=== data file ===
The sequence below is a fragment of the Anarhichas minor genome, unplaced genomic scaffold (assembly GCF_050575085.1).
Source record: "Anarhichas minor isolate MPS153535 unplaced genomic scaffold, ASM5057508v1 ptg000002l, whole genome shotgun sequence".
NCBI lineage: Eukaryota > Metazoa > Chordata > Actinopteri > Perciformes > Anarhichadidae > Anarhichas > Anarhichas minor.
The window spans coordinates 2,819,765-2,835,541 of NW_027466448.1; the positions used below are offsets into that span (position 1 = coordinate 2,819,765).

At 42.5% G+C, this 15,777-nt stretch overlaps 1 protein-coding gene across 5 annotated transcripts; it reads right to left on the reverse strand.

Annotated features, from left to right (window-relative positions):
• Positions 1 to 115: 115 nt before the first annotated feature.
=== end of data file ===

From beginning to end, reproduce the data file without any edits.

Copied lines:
The sequence below is a fragment of the Anarhichas minor genome, unplaced genomic scaffold (assembly GCF_050575085.1).
Source record: "Anarhichas minor isolate MPS153535 unplaced genomic scaffold, ASM5057508v1 ptg000002l, whole genome shotgun sequence".
NCBI lineage: Eukaryota > Metazoa > Chordata > Actinopteri > Perciformes > Anarhichadidae > Anarhichas > Anarhichas minor.
The window spans coordinates 2,819,765-2,835,541 of NW_027466448.1; the positions used below are offsets into that span (position 1 = coordinate 2,819,765).

At 42.5% G+C, this 15,777-nt stretch overlaps 1 protein-coding gene across 5 annotated transcripts; it reads right to left on the reverse strand.

Annotated features, from left to right (window-relative positions):
• Positions 1 to 115: 115 nt before the first annotated feature.